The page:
The effects of a noradrenergic drug in the brain of patients with Mild Cognitive Impairment: a 7T fmri study based on relevant events.
Resting state assessments of functional brain connectivity help us understand population differences in brain function, such as a decline in communication between brain areas with ageing or in dementia. Classical functional brain connectivity methods struggle however, to assess connectivity which is more variable over time, which is likely the case in older or clinical populations. Here we use methods robust to these differences in variability by focusing on activations exceeding an activation threshold. In doing so, we use 7T imaging in patients with amnestic mild cognitive impairment (aMCI) under placebo or a noradrenergic drug to investigate in particular functional connectivity within the noradrenergic system, which is known to be affect in the early stages of Alzheimers.
Image extracted from: Cifre et al. 2021
Neural dynamics of sleep-wake regulation in aging
Sleep disruption is common in old age and sleep disturbances are a feature of neurodegenerative conditions, including Alzheimer`s disease. This study aims at understanding the neurobiological mechanisms underlying sleep impairments in aging. To this end, we use simultaneous EEG-fMRI to characterize patterns of brain (dys)function across the sleep stages. Furthermore, we investigate the association between functional and structural alterations of sleep-wake maintenance systems, cognitive decline, and neuropathology.
Changes in noradrenergic brain function in early stages of Alzheimer's
Postmortem data suggest that for reasons that are not yet known, the noradrenergic locus coeruleus is one of the brain structures earliest affected by brain pathologies in Alzheimer's disease. In this study, we investigate to what extent a functional and structural decrease in the locus coeruleus can be detected using non-invasive methods in the early stages of Alzheimer's dementia. For this we use functional magnetic resonance imaging, volumetric magnetic resonance imaging and cognitive tasks sensitive to changes in noradrenergic modulation.
Relevance of the noradrenergic system for maintaining cognitive functions in old age
Noradrenaline not only supports cognitive functions such as memory and attention, but also physiological brain functions such as regulation of blood flow or inhibition of inflammatory processes. In this project, we investigate whether the nordrenergic system in older adults who are exceptionally good at maintaining cognitive function, differs from that of typically aging older adults. We are also investigating to what extent a drug increase in noradrenaline can improve cognitive functions in old age. Picture reference: Sclocco et al. 2018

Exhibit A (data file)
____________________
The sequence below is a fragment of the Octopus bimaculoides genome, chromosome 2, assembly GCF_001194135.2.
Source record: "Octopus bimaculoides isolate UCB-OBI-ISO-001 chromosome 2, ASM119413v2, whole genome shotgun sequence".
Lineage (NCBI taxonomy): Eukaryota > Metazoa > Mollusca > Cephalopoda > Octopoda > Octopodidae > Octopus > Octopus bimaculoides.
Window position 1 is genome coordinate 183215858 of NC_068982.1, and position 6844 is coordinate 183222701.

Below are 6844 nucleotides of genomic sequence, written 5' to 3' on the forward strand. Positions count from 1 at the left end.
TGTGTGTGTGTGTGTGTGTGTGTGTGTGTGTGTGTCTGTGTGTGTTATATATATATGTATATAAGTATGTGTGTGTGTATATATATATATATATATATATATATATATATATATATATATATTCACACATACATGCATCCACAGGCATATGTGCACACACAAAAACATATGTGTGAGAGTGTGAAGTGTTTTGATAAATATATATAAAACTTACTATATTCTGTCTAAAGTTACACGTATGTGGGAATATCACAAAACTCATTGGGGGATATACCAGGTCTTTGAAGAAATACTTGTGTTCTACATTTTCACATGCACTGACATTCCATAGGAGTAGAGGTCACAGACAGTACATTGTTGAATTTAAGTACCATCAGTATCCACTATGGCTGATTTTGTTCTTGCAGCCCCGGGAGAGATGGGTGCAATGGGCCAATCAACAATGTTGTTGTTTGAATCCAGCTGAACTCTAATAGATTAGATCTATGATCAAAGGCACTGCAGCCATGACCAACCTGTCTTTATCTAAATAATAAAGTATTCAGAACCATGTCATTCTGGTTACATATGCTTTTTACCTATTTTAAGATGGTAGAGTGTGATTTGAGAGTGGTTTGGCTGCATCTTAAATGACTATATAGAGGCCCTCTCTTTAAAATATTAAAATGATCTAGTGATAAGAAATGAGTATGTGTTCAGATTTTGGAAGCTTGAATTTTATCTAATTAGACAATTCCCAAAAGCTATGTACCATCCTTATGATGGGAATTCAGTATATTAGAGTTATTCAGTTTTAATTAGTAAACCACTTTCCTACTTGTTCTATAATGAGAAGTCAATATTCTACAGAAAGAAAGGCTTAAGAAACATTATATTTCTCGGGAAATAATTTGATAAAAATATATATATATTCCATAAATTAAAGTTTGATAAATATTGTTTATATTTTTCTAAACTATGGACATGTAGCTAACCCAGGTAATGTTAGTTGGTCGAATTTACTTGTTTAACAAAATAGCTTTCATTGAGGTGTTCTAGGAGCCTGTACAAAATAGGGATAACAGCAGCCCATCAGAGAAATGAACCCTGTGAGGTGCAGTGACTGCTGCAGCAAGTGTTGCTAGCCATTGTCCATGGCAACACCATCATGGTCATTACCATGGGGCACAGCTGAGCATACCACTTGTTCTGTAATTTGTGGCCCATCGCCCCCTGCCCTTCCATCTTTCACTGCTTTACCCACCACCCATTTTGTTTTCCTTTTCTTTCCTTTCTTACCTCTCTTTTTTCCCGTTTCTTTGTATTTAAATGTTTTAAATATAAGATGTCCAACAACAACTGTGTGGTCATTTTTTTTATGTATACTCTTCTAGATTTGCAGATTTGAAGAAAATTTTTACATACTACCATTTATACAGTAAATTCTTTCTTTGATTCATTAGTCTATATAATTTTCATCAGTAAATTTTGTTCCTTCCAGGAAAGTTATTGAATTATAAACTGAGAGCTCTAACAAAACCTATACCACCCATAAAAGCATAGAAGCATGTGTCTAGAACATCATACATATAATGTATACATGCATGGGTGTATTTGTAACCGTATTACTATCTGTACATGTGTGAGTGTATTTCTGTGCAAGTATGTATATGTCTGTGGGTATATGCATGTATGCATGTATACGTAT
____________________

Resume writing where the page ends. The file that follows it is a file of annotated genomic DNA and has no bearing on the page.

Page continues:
Stimulation of the noradrenergic system as a therapeutic intervention in old age
A decrease in noradrenergic modulation with age is related to a decrease in cognitive functions such as remembering things. In this project we try to find out whether an increase in noradrenergic modulation by non-invasive vagus nerve stimulation is possible in old age and whether this can be accompanied by an increase in cognitive functions. The vagus nerve projects indirectly to the noradrenergic locus coeruleus in the brain and can be reached by a stimulator placed in the ear. To better understand the mode of action of the stimulator, we are closely coordinating with a partner project investigating physiological correlates of noninvasive vagus nerve stimulation in mice.
Dopaminergic modulation of memory consolidation in old age
A decrease in dopaminergic modulation with age is associated with a decrease in the ability to consolidate memory. In this study, we investigate whether a single dose of a drug that increases dopamine levels can improve the consolidation of memories in old age. Here we also use functional and structural brain imaging to investigate whether inter-individual differences in brain health with age can explain inter-individual differences in the effects of increasing dopamine levels. Picture reference: Sclocco et al. 2018
Dopamine release in memory encoding in old age
In this study, we investigate whether reduced dopamine release in old age is associated with poorer memory function. For this purpose, we simultaneously measure functional brain activity using magnetic resonance imaging and endogenous dopamine release using positron emission tomography while participants work on a memory task. Furthermore, we use high-resolution functional imaging to track the activation of dopaminergic and noradrenergic nuclei in memory encoding.